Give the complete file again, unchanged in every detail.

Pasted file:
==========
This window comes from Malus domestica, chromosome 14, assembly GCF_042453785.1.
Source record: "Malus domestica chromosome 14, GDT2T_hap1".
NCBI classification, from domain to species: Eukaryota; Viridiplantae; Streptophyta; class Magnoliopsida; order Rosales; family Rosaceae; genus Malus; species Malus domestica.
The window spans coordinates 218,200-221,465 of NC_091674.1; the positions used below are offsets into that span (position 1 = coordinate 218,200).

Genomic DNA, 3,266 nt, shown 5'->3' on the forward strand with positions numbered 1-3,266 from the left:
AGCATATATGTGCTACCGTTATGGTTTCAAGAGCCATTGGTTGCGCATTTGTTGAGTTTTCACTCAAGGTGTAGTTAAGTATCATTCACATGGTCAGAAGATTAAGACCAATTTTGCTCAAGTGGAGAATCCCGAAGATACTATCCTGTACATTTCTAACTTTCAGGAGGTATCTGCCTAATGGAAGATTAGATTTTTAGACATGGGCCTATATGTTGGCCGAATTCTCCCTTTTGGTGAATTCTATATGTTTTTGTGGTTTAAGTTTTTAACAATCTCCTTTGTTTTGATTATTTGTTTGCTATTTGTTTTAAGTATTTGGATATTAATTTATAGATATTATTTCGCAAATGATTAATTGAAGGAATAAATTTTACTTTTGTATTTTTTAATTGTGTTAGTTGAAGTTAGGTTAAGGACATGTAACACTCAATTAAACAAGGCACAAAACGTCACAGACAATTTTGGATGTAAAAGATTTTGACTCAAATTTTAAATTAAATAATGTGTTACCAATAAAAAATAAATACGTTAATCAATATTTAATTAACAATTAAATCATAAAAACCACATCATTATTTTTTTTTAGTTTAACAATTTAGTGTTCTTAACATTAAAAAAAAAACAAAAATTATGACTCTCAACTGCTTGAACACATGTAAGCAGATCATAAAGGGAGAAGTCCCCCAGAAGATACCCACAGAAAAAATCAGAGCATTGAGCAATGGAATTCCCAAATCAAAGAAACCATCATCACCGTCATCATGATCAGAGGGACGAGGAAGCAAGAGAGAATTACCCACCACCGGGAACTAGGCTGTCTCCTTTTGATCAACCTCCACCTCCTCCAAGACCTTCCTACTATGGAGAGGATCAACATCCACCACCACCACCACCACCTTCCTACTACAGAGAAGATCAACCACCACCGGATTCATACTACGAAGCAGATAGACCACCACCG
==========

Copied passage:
This window comes from Malus domestica, chromosome 14, assembly GCF_042453785.1.
Source record: "Malus domestica chromosome 14, GDT2T_hap1".
NCBI classification, from domain to species: Eukaryota; Viridiplantae; Streptophyta; class Magnoliopsida; order Rosales; family Rosaceae; genus Malus; species Malus domestica.
The window spans coordinates 218,200-221,465 of NC_091674.1; the positions used below are offsets into that span (position 1 = coordinate 218,200).

Genomic DNA, 3,266 nt, shown 5'->3' on the forward strand with positions numbered 1-3,266 from the left:
AGCATATATGTGCTACCGTTATGGTTTCAAGAGCCATTGGTTGCGCATTTGTTGAGTTTTCACTCAAGGTGTAGTTAAGTATCATTCACATGGTCAGAAGATTAAGACCAATTTTGCTCAAGTGGAGAATCCCGAAGATACTATCCTGTACATTTCTAACTTTCAGGAGGTATCTGCCTAATGGAAGATTAGATTTTTAGACATGGGCCTATATGTTGGCCGAATTCTCCCTTTTGGTGAATTCTATATGTTTTTGTGGTTTAAGTTTTTAACAATCTCCTTTGTTTTGATTATTTGTTTGCTATTTGTTTTAAGTATTTGGATATTAATTTATAGATATTATTTCGCAAATGATTAATTGAAGGAATAAATTTTACTTTTGTATTTTTTAATTGTGTTAGTTGAAGTTAGGTTAAGGACATGTAACACTCAATTAAACAAGGCACAAAACGTCACAGACAATTTTGGATGTAAAAGATTTTGACTCAAATTTTAAATTAAATAATGTGTTACCAATAAAAAATAAATACGTTAATCAATATTTAATTAACAATTAAATCATAAAAACCACATCATTATTTTTTTTTAGTTTAACAATTTAGTGTTCTTAACATTAAAAAAAAAACAAAAATTATGACTCTCAACTGCTTGAACACATGTAAGCAGATCATAAAGGGAGAAGTCCCCCAGAAGATACCCACAGAAAAAATCAGAGCATTGAGCAATGGAATTCCCAAATCAAAGAAACCATCATCACCGTCATCATGATCAGAGGGACGAGGAAGCAAGAGAGAATTACCCACCACCGGGAACTAGGCTGTCTCCTTTTGATCAACCTCCACCTCCTCCAAGACCTTCCTACTATGGAGAGGATCAACATCCACCACCACCACCACCACCTTCCTACTACAGAGAAGATCAACCACCACCGGATTCATACTACGAAGCAGATAGACCACCACCG